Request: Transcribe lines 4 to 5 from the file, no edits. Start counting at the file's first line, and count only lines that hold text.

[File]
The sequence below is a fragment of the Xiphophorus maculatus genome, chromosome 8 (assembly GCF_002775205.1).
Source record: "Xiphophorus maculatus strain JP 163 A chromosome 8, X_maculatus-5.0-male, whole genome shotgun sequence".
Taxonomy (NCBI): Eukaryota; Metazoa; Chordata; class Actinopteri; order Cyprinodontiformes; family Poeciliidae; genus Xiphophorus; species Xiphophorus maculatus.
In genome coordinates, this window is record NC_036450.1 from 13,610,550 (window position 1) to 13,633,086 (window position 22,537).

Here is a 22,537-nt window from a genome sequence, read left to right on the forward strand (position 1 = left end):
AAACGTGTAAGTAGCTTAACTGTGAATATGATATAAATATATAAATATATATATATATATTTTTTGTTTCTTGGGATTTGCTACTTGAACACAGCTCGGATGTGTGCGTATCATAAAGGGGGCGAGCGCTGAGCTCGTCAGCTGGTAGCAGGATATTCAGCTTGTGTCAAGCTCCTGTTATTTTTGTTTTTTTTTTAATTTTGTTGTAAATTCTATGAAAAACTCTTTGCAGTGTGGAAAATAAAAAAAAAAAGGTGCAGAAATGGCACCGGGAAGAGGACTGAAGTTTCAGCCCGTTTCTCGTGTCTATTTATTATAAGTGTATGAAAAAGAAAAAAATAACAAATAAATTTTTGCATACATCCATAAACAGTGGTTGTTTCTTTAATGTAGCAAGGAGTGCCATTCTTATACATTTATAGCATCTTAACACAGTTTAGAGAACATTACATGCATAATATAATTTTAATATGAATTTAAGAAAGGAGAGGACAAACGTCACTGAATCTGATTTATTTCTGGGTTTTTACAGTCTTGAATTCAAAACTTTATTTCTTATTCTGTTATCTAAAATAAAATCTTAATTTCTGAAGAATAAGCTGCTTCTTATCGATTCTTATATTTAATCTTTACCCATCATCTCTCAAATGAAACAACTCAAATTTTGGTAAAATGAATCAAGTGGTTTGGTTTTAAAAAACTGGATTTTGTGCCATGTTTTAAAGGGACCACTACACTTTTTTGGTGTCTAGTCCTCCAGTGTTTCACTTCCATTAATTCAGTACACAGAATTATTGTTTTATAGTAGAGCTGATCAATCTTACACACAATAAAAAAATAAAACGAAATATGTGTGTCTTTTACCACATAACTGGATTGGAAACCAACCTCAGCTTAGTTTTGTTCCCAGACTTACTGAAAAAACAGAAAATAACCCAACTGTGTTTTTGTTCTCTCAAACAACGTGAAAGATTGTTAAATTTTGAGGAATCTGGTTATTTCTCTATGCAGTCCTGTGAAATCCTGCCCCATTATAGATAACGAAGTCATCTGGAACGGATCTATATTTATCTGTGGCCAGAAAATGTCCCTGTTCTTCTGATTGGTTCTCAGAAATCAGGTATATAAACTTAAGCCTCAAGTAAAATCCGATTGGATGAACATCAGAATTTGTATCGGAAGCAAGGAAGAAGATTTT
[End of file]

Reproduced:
In genome coordinates, this window is record NC_036450.1 from 13,610,550 (window position 1) to 13,633,086 (window position 22,537).

Here is a 22,537-nt window from a genome sequence, read left to right on the forward strand (position 1 = left end):